There is no doubt that in the field of entrepreneurship, startup ecosystems play an important role. The entrepreneur ecosystem, formed by startups in their various stages, and entities such as investors, accelerators, regulatory, legal and financial, service providers, and government agencies contribute to the shift and evolution from traditional enterprise to a growth-oriented enterprise.
Over the past two decades, there has been an escalation in both the number of policy initiatives and the level of funding committed with an intention to add value to enterprises, whose initiatives immensely contribute to the sustained economic development of a country and by extension a region.
With this hindsight, Pangea Accelerator flanked by Garage 48 with support from the Estonian Ministry of Foreign Affairs Development Cooperation Fund, the recent hosting of leading start-ups in a two-day workshop in Nairobi, Kenya to design solutions for challenges that the startups in the region are facing couldn’t have come at a better time.
Themed: Empowering the Startup Community, the workshop geared to de-bunking the complexities in the interaction of these players affirmed that a startup ecosystem has the capacity to empower entrepreneurs to develop new ideas and bring a thriving innovation to the market.
“Having this opportunity to cooperate with leading East Africa ecosystem players is a big opportunity for us, specifically now that we need to focus on economic recovery from the effects of Covid 19. Besides, it is exciting to partner with a key player in the Estonian ecosystem said CEO and Co-Founder of Pangea Accelerator Jonas Tesfu in his keynote remarks adding; “Estonia is by far a global leader on e-governance and innovation, hence the need for us to learn from their experience.”
Against the background of enhancing the growth of Eastern Africa’s startup ecosystem, the workshop hosting delegates from incubation hubs and entrepreneur support organizations from Ethiopia, Kenya, Rwanda, Somalia, Tanzania, and Uganda were in concurrence that a major area of strength for the ecosystem is human capital, while market conditions currently present the greatest challenge.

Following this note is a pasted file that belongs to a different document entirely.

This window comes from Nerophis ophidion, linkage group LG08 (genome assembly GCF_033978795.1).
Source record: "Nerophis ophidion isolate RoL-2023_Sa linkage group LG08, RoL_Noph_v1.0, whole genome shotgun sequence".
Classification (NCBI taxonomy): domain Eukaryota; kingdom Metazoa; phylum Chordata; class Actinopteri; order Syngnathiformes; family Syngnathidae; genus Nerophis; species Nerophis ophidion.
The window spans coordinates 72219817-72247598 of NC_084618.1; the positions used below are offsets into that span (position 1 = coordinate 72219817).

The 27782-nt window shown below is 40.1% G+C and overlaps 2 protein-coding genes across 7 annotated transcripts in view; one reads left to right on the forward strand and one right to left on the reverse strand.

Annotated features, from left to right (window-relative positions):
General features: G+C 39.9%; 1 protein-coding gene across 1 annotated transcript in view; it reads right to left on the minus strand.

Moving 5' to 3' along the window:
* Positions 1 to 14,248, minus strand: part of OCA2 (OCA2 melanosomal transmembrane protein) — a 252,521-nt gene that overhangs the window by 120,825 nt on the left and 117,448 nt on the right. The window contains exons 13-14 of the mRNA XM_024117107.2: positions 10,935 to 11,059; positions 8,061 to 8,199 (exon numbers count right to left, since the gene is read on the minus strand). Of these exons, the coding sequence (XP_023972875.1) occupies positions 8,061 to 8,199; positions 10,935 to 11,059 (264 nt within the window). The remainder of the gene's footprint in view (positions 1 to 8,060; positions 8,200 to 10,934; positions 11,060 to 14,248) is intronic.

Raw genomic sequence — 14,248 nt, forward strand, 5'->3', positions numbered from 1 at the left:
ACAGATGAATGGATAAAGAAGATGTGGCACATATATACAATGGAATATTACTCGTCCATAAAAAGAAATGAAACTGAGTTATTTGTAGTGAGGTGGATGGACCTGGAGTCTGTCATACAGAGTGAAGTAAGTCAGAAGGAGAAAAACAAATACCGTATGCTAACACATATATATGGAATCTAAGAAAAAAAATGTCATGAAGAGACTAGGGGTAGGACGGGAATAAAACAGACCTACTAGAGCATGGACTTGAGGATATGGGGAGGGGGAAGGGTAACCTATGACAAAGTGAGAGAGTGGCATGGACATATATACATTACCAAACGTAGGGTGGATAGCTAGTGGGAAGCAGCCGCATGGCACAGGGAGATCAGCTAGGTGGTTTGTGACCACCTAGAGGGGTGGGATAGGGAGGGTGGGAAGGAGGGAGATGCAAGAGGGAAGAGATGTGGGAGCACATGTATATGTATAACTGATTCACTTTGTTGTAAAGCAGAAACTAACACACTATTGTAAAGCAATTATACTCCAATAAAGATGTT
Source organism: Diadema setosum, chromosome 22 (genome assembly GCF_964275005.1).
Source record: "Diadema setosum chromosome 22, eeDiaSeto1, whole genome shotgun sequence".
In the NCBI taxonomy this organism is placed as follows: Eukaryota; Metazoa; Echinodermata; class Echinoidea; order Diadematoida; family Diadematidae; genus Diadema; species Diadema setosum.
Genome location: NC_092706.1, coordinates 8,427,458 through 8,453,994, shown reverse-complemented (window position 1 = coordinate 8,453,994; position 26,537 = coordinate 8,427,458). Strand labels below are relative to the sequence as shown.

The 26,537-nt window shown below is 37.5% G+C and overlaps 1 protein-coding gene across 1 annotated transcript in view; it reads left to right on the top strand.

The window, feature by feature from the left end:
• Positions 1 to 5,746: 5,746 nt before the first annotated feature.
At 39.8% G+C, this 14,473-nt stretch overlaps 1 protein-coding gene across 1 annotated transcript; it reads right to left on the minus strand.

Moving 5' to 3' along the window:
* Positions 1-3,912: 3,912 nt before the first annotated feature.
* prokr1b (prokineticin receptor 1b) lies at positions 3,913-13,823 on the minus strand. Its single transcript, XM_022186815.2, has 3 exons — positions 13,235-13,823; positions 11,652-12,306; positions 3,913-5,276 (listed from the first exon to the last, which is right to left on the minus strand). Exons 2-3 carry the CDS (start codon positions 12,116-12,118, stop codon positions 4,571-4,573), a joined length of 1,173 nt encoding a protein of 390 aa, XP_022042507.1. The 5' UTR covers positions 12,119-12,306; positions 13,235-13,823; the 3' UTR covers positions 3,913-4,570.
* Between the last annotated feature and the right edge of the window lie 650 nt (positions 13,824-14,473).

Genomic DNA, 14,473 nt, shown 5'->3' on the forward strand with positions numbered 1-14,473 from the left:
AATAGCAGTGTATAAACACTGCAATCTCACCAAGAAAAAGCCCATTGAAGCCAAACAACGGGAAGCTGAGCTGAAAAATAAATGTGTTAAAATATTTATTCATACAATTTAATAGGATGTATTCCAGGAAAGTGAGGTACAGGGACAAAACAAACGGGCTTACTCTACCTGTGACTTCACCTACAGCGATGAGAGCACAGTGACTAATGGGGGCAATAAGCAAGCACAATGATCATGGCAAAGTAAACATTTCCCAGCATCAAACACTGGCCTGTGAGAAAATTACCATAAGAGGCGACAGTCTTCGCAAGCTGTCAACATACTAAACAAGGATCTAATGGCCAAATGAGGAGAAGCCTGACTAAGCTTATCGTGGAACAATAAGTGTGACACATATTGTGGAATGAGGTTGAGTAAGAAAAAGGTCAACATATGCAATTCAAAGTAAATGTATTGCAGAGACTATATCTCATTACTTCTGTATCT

The industry players noted that imbalances in the start-up ecosystem within the region pose negative impacts, because the deficiencies, which even if it touches on one area may completely impede the growth of entrepreneurship. Case in point, an excellent infrastructure is of limited use if there are no funding opportunities available to initiate a new venture.
Parameters determining the start-up growth domains range from human capital, access to finance, the liveliness of the startups, quality of infrastructure, the country’s macro framework (describing the political and legal system), and market conditions (such as trade balance and capacity utilisation).
In developing countries, increasing the number of high-growth start-up firms is steadily emerging as a major focus for industry policy. However, owing to some existing approaches that are proving ineffective, there was a need for the successful start-ups across the East African region to converge, purposely to ignite a journey of supportive framework conditions that can support the Micro Small Medium Enterprises (MSMEs) and the Small Medium Entreprises (SMEs).
Ideally, the quest to creating a favorable environment for start-ups is purposed to leading to the creation of more high-growth firms. The entrepreneurship ecosystem approach has emerged as a response asserts Dr. Patrice Habinshuti, Chief Operations Officer (COO). It recognizes that SMEs thrive in distinctive types of supportive environments that range from entrepreneur-led initiatives – whereby successful cashed-out entrepreneurs reinvest their time, money, and expertise in supporting new entrepreneurial activity; and an information-rich environment in which this information is both accessible and shared.
There have been varying support for growth-oriented entrepreneurship according to Nnassunna Mirembe, Founder and CEO, MAKA Pads in Uganda. With an emphasis that policy-makers and the enterprise industry players should always take a moment to refresh, reboot, and start again, Mirembe’s emphasis that emerging enterprises do not only create jobs directly but have important spill-over effects that are beneficial to the growth of other firms in the same locality and industrial cluster is evidence that focussed SMEs are providing an important stimulus within economies by increasing competition, promoting innovation and heightening the efficient allocation of resources within economies.
According to the delegates creating successful entrepreneurial ecosystems calls for policy-makers to take a holistic approach, focusing on the following entrepreneurial actors within the ecosystem; the resource providers within the ecosystem; entrepreneurial connectors within the ecosystem, and the entrepreneurial environment of the ecosystem.
It is important that policy-makers develop metrics in order to determine the strengths and weaknesses of individual ecosystems so that their strengths and weaknesses can be assessed, to identify whether and how to intervene and monitor over time the effectiveness of such interventions.